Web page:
While diplomats focus on common interests as a starting point for interaction, clerics tend to look for the common good to initiate a conversation. Having said that, this does not prevent diplomacy and religion to try and seek a common engagement in an evolving world.
It is in this context that the conference recently organised by the Sorbonne University Abu Dhabi and Anwar Gargash Diplomatic Academy – the first partnership between these two academic and diplomatic institutions based in the UAE, assumes immense significance as it looked at how religion can address the three main dimensions of religious diplomacy.
Firstly, it sought to identify the actors involved in promoting inter-religious dialogue and inter-culturality. Secondly, the conference demonstrated how religious diplomacy positions itself as an alternative to classical diplomacy in defining specific objectives and methods of action. Thirdly, it examined how religious diplomacy could be a powerful tool of influence in helping building peace and aiding peaceful change.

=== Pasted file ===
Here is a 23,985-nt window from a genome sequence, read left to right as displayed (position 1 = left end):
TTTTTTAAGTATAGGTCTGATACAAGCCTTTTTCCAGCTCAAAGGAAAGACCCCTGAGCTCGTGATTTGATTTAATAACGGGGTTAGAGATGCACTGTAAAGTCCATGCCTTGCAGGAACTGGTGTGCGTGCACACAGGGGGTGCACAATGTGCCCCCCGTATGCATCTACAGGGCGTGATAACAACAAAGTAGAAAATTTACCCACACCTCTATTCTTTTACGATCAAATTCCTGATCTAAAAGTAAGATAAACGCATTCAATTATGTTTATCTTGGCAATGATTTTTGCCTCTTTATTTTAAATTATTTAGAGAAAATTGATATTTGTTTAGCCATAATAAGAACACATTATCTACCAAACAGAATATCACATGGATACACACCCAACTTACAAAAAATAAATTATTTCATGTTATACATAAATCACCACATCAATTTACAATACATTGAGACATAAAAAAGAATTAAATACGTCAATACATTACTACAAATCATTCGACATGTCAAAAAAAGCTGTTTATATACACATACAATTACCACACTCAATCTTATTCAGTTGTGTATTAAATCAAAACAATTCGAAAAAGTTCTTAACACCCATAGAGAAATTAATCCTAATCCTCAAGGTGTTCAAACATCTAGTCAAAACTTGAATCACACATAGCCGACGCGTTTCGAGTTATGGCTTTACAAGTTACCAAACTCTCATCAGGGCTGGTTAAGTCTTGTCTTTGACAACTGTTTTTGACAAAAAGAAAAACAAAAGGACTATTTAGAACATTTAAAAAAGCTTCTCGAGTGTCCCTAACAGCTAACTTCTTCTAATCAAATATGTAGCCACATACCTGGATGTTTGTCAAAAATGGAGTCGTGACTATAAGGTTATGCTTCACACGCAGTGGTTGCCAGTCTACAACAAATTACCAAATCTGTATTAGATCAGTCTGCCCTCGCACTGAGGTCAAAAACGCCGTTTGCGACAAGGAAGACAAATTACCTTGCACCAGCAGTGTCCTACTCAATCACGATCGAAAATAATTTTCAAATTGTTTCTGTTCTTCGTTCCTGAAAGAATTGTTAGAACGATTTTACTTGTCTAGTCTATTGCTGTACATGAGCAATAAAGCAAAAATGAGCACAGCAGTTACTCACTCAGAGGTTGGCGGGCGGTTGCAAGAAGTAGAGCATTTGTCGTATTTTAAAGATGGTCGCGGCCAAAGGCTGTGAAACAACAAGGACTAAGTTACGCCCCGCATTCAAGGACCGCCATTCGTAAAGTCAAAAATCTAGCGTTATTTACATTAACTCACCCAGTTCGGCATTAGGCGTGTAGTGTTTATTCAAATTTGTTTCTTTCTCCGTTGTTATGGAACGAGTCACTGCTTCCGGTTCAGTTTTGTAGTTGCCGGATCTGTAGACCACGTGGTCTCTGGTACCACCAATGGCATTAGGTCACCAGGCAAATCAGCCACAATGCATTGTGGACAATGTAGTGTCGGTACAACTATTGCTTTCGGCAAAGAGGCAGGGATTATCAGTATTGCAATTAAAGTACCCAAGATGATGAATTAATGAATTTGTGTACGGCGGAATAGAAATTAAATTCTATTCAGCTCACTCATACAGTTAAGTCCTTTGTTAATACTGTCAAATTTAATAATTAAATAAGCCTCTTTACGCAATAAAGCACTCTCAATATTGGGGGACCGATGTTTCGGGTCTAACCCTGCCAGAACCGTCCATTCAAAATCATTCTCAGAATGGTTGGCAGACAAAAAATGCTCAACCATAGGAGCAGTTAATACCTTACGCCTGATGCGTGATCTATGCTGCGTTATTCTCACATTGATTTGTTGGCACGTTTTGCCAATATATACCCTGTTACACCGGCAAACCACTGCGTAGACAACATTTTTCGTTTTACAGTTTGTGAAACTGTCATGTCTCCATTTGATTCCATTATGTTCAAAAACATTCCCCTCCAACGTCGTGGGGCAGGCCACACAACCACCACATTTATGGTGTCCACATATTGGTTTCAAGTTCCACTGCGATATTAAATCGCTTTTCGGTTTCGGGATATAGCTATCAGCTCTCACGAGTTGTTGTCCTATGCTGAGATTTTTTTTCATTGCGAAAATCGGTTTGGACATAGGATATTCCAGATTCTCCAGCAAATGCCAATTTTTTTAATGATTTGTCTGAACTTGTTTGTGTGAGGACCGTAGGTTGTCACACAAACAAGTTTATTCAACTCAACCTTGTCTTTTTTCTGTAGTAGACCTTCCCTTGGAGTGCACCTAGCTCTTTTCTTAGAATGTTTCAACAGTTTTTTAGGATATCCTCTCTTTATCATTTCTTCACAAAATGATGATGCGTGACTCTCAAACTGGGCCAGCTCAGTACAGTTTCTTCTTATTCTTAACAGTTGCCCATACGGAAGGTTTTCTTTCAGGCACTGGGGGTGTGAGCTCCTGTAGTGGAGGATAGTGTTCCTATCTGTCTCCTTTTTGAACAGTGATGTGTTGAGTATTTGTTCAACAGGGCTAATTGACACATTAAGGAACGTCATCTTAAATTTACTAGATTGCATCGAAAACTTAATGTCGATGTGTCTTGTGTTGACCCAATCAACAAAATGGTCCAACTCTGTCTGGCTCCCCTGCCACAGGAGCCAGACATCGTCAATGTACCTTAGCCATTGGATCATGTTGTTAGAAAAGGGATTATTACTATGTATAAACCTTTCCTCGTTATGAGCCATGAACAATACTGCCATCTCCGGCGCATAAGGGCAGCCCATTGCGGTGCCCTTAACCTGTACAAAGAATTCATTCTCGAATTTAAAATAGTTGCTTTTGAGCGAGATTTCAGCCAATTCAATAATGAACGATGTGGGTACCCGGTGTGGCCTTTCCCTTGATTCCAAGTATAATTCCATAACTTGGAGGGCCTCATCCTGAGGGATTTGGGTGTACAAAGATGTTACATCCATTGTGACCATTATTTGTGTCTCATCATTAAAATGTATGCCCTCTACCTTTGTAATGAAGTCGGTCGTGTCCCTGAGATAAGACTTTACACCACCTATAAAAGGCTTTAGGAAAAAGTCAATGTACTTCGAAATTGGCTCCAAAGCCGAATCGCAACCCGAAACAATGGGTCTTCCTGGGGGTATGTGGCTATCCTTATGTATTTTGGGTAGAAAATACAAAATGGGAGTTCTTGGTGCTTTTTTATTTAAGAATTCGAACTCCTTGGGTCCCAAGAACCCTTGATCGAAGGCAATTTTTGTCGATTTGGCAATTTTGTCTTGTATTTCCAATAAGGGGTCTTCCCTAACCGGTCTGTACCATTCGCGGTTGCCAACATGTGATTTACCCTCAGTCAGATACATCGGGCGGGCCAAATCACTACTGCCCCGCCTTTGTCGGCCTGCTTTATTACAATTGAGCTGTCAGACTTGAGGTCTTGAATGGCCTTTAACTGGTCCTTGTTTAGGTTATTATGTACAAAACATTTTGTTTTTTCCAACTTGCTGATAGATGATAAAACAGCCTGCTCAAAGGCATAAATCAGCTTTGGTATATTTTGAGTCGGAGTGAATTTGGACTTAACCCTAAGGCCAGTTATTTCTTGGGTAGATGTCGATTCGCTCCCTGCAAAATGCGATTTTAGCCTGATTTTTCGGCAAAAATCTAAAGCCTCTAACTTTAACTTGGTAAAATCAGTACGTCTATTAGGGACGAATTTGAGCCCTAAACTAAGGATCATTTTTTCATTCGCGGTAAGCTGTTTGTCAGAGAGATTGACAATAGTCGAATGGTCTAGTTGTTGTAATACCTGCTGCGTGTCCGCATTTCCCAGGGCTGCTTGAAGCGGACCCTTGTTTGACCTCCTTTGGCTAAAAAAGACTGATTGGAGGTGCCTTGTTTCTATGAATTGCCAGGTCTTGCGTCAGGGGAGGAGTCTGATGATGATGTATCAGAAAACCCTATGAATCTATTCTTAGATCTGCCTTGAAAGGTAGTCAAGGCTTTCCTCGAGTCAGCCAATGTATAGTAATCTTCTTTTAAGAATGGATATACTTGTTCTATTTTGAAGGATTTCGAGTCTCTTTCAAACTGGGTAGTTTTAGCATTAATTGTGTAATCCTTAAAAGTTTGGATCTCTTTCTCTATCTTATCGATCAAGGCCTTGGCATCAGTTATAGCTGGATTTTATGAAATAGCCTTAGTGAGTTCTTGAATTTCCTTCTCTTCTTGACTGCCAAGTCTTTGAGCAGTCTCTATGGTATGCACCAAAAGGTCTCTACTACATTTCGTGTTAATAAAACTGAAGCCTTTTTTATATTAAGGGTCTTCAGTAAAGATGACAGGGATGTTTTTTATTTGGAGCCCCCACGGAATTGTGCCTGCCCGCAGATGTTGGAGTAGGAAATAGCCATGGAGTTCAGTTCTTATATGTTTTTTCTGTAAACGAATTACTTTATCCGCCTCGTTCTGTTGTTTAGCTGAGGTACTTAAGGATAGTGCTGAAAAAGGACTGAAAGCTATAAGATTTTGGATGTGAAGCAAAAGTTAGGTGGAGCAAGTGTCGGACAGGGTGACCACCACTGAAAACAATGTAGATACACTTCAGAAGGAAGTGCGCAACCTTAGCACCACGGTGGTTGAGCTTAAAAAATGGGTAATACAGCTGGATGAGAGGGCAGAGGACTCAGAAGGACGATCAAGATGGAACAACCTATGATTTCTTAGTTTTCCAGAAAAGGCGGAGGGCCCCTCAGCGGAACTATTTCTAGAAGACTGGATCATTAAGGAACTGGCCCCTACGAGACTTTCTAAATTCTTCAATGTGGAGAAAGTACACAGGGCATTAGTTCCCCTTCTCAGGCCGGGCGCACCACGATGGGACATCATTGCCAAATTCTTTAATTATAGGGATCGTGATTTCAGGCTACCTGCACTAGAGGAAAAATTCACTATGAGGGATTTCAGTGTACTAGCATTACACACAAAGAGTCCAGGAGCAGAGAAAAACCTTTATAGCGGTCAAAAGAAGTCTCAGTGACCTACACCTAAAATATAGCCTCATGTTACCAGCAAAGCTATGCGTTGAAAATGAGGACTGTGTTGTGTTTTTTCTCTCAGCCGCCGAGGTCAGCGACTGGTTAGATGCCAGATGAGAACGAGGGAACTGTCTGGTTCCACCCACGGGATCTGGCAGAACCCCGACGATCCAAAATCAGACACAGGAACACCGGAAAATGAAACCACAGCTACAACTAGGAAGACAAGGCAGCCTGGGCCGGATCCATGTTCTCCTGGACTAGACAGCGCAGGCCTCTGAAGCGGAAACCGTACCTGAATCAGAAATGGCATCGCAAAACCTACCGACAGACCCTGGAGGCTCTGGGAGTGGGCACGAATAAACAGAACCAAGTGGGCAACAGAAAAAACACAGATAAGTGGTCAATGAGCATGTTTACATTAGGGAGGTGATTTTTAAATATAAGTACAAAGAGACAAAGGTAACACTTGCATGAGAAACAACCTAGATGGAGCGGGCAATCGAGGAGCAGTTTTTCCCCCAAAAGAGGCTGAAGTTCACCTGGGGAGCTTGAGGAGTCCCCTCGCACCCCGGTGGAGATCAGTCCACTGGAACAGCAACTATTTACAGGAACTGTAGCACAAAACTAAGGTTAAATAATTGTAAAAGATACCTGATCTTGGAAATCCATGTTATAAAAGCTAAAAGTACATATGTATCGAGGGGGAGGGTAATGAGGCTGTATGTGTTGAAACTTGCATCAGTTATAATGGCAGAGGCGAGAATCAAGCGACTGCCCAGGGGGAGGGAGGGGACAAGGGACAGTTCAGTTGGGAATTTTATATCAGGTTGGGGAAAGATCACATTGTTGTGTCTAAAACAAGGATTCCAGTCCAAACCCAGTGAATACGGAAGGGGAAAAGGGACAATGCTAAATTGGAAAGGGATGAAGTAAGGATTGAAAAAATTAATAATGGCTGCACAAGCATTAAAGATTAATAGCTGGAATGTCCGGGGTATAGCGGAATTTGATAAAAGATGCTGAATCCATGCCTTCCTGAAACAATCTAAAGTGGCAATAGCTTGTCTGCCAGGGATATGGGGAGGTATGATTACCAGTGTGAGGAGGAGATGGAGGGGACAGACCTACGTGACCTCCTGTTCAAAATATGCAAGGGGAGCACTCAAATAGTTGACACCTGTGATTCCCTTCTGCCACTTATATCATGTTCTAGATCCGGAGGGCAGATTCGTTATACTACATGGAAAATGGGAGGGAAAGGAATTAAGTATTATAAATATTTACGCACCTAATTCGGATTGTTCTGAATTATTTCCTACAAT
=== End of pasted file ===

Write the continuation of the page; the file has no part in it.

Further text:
Tolerance and co-existence are essential to shared humanity and peace. It is high time that long-standing paradigms are done away with and the circle of peace, both regionally and globally, is widened. This is possible through meetings of the faiths to send a clear message of reconciliation, acceptance and inclusion.
The conference reinforced that religious diplomacy could facilitate dialogue when exchanges seem impossible. It could also promote tolerance when the toughest positions seem frozen. The discourse conveyed by religious envoys could be better understood and accepted by governments because it appears distant from political intrigues and is adorned with wisdom or spirituality.